Ugh, I thought, scrolling through the website for my university’s Communication Department. Who would want to study rhetoric?
Well, it turns out I would, in about a year and a half.
Back when I was a naive freshman scoping out potential major options, I thought rhetoric was just for people who wanted to be a lawyer or a politician. It sounded stuffy to me, concerned with speech-writing and the drudgery of determining whether various appeals were logos, ethos, or pathos. My future in rhetoric seemed dim.
That all changed when I first talked to my communication advisor (who, in full disclosure, also teaches rhetoric) near the end of my sophomore year. He asked me the fateful what-do-you-want-to-do-with-your-life question, which I answered by mumbling something about being interested in writing and social justice. Based on my response, my advisor persuaded me to pursue rhetoric–a recommendation that has turned out to be one of the best I’ve received in college.
Rhetoric: A Definition
Rhetoric is a vast and varied field. Over the course of its 4,000-year history, rhetoric has undergone quite a few changes. To a number of ancient cultures, rhetoric was the art of public speaking. Romans living in the first few centuries AD linked rhetoric to legalese and politics, while Medieval scholars added poetry into the mix. Enlightenment academics debated if the study of rhetoric should follow the course of an art or a science. Finally, modern theorists have begun to research how rhetoric reflects our own biases and values.
Long story short: to me, rhetoric is best defined as how we create and share meaning. We convey messages thousands of times per day–by our words, our inflection, our body language, our clothes, our customs. To me, rhetoric is about studying the messages and the dynamics behind them.
Rhetoric and Social Change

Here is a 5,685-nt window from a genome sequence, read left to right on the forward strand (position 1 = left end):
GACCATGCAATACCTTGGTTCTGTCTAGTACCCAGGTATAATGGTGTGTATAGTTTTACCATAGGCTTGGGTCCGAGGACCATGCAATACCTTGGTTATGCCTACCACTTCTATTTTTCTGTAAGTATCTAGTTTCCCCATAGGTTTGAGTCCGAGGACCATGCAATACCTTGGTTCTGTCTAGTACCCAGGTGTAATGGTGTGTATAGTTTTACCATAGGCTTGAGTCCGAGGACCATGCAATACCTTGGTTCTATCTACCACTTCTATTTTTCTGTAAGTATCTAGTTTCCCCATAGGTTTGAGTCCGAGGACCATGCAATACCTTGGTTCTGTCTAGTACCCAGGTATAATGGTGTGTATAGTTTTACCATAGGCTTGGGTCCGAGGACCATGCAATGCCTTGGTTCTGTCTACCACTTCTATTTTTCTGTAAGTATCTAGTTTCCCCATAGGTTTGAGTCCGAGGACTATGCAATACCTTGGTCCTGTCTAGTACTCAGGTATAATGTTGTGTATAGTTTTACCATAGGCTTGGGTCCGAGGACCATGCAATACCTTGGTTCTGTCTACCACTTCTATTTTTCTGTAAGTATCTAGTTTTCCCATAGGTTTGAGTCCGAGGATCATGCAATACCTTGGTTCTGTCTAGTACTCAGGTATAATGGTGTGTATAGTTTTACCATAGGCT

As any good English major can tell you, language has immense power. Rhetorical scholars look at the world much as an English scholars might look at a book–as a complex, multifaceted text that can reveal both truths about the world and the author. Except if rhetorical scholars don’t like what they see, they have the power to change it.
Take, for example, immigrants. Illegal alien may technically be a correct word to describe them, but so might political refugee. Both terms emphasize different aspects of people who, for one reason or another, now reside in a country in which they were not born. But one term conjures up a much more negative image than the other–which can influence how other citizens perceive and respond to these newcomers.
This is what fascinates me most about rhetoric: the potential it has to work for change. Rhetoric can be as expansive as identifying how systems of oppression perpetuate themselves, or as particular as providing a reason why people think a certain way. Either way, changing language can change behavior, which in turn can change the world.
A Future with Rhetoric
Studying rhetoric in college can lead to whatever future you want it to. Rhetoric helps you hone your critical reading, writing, and thinking skills–tools that will help you no matter what field you end up in. Of course, the most visible postgraduate path for someone studying rhetoric is more school, whether that be of the graduate or law variety, but there are other options as well. Generally speaking, rhetorical studies provides a strong basis for future careers in politics, advocacy, or social justice.
So forget about rhetoric as the dusty art of toga-wearing politicians. Forget about rhetoric as the empty words of a presidential candidate. Rhetoric is a modern, powerful, and very real tool for making sense of the world. It’s preparing me to be both a better citizen and a better advocate–and it can help you to become one, too.